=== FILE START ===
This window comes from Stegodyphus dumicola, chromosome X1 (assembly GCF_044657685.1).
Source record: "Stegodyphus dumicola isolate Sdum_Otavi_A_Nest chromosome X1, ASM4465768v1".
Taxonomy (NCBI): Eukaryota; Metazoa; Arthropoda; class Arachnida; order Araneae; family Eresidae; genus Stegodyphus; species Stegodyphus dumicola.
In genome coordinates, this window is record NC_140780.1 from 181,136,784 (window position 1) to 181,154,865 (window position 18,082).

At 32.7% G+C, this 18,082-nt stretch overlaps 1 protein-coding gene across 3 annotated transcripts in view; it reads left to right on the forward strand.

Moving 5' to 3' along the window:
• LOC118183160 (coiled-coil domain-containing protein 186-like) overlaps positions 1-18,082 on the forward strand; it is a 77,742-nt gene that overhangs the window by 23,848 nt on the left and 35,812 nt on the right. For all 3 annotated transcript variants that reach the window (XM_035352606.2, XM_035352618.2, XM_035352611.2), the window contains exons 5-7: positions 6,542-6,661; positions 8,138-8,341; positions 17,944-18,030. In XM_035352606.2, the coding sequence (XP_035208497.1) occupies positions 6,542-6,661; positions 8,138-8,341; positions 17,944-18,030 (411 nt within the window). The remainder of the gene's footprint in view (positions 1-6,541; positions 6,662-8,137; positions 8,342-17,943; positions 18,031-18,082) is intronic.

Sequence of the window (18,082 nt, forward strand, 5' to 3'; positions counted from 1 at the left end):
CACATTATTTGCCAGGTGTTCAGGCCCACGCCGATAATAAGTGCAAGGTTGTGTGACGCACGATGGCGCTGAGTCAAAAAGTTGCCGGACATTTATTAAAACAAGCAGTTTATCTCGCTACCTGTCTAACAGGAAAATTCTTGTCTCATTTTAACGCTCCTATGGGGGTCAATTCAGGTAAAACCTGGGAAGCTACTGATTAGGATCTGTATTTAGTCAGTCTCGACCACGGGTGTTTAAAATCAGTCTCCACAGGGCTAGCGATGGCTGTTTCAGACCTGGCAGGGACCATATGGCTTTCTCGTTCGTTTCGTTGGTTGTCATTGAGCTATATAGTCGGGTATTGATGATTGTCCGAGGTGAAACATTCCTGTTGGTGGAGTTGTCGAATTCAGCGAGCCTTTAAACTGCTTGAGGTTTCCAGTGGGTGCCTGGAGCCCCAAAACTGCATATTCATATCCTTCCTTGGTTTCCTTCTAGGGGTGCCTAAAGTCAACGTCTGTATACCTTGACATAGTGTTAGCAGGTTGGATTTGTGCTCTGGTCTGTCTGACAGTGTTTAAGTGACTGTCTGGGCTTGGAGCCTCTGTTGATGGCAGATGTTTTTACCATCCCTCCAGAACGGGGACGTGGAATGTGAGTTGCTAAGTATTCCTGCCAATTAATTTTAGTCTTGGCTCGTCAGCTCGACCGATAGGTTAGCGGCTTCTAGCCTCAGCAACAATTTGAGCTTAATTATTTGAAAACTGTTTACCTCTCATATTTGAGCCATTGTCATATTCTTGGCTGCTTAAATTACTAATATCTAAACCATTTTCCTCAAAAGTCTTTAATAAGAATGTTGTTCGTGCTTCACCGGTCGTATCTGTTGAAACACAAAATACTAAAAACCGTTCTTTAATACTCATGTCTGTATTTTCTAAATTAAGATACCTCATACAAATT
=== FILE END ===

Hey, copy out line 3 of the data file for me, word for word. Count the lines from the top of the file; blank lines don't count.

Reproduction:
Taxonomy (NCBI): Eukaryota; Metazoa; Arthropoda; class Arachnida; order Araneae; family Eresidae; genus Stegodyphus; species Stegodyphus dumicola.